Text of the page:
The athletes alleged minimum wage and overtime violations
A recent California case involved the application of the Save America’s Pastime Act, which amended the Fair Labor Standards Act (FLSA) to exempt certain baseball players from the statute’s minimum wage and overtime requirements, effective Mar. 23, 2018.
In Senne v. Kansas City Royals Baseball Corp., et al., the plaintiffs, who were minor league baseball players, filed a complaint against the Office of the Commissioner of Baseball and Major League Baseball (MLB) franchises under the FLSA.
The plaintiffs wanted to sue on behalf of certain classes under the Federal Rules of Civil Procedure’s Rule 23, governing class actions. Their claims involved alleged minimum wage and overtime violations under the laws of California and certain other states.
The defendants argued that the commissioner was never the plaintiffs’ employer under the FLSA or state laws. In response to the plaintiffs’ claim that the defendants violated s. 204 of California’s Labor Code, or the “payday” law, the defendants contended that it didn’t provide employees with a private right of action.
The California class made claims alleging minimum wage and overtime violations under state laws, as well as derivative claims relating to waiting time penalties and wage statement penalties under California’s Labor Code. The alleged breaches involved work that minor leaguers performed during the regular championship season in the California League.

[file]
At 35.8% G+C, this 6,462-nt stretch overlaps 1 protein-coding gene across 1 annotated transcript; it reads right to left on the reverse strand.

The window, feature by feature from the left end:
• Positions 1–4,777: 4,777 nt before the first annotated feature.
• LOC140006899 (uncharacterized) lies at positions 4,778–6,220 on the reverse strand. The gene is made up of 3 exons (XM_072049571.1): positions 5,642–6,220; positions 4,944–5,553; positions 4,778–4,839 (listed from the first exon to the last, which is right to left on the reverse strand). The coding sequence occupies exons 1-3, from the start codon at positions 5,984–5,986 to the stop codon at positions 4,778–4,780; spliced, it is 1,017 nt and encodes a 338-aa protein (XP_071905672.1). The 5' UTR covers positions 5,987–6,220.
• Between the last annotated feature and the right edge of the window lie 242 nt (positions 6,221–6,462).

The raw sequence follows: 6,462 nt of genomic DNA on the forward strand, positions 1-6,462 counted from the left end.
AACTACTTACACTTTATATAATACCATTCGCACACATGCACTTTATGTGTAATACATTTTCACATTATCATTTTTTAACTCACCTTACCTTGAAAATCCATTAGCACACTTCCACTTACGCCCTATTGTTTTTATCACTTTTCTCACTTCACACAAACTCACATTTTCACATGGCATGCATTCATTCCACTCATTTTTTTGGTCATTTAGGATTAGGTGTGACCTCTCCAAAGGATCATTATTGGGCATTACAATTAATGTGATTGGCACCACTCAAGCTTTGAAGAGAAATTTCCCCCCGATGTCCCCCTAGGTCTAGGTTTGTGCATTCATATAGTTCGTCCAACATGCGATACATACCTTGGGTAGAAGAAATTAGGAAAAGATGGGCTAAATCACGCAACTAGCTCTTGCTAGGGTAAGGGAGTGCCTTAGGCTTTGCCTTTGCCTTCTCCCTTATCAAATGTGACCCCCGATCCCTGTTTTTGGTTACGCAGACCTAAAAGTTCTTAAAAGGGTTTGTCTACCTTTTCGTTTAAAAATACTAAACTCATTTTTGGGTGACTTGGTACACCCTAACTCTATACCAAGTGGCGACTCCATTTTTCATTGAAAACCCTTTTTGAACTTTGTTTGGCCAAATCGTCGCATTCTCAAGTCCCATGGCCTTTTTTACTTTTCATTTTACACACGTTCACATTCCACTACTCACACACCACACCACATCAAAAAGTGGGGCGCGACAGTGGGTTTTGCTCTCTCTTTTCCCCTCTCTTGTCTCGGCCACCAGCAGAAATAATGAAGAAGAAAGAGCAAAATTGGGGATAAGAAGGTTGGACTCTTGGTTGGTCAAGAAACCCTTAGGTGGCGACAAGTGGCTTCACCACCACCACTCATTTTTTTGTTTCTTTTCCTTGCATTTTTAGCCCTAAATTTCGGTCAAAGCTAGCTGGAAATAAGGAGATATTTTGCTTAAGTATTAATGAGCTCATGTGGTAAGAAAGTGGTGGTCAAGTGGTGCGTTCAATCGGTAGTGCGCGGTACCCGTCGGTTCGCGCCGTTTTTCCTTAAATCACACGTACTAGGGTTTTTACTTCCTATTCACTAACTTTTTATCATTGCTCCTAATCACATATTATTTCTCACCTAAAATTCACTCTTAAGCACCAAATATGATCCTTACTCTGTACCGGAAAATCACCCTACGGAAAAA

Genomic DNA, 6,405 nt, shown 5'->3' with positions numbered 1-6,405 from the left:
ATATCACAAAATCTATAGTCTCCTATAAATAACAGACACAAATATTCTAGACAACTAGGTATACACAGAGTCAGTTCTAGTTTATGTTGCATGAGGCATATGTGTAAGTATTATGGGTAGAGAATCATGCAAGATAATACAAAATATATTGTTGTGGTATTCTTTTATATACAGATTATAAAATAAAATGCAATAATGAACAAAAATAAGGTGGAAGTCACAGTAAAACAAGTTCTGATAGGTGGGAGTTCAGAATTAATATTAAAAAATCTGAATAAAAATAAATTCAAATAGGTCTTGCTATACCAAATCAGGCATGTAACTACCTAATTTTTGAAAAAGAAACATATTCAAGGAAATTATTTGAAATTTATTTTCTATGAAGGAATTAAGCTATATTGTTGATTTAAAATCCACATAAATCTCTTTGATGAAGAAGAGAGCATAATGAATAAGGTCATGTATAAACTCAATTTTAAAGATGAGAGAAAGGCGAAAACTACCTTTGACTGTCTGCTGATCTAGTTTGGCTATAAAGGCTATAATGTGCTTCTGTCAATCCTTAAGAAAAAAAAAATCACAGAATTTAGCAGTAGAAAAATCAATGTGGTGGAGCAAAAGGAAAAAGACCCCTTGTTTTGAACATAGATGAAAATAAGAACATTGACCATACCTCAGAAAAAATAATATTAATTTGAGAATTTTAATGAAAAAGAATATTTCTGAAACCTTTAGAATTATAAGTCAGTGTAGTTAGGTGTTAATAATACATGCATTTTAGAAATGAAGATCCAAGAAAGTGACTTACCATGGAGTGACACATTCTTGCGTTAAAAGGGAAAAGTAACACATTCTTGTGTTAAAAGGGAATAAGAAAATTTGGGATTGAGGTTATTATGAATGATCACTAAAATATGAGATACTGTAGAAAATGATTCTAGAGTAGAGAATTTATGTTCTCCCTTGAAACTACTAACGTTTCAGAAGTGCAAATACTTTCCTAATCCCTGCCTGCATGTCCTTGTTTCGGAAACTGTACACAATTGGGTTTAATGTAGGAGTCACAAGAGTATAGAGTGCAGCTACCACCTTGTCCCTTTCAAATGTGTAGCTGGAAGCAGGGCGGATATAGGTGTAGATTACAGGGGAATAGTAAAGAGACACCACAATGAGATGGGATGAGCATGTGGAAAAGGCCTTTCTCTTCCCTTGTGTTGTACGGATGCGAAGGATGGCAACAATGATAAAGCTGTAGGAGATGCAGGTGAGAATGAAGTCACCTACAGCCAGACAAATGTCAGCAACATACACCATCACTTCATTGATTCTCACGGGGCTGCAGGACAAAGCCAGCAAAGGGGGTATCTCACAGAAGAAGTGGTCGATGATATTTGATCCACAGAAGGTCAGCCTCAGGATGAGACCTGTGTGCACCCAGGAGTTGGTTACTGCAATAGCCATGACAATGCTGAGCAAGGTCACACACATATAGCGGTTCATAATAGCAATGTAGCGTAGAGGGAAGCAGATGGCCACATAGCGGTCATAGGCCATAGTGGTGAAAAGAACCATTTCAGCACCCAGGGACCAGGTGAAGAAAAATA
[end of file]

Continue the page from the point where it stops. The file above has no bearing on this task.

The United States District Court for the Northern District of California partly granted and partly denied the plaintiffs’ partial summary judgment motion. The court held that, under the FLSA and the applicable state laws, the plaintiffs were employees throughout the calendar year, and MLB was a joint employer.
The court rejected the plaintiffs’ FLSA claims to the extent that they were based on the defendants’ conduct after the effectivity date of the Save America’s Pastime Act. The court also denied the plaintiffs’ assertions against the former commissioner and their argument alleging a violation of s. 204 of California’s Labor Code.
However, the court did make rulings in the plaintiffs’ favor. First, the court found that the defendants were liable to the plaintiffs for $1,882,650 in penalties in connection with the California wage statement claim, and were incorrect in the way that they allocated signing bonuses and tuition payments to offset minimum wage liability.
The court also noted that disputed factual issues prevented the court from deciding, through summary judgment, whether per diems, signing bonuses or tuition payments constituted wages that could be offset against minimum wage liability under the FLSA, Florida law and Arizona law.
The court then tackled the issue of travel time. For California League players, the time spent traveling to away games was compensable under state laws. With respect to modes of team transport such as team buses, travel time to away games during the training season was compensable under the FLSA, Florida law, and Arizona law, as long as the bus wasn’t scheduled to leave before any other scheduled activities.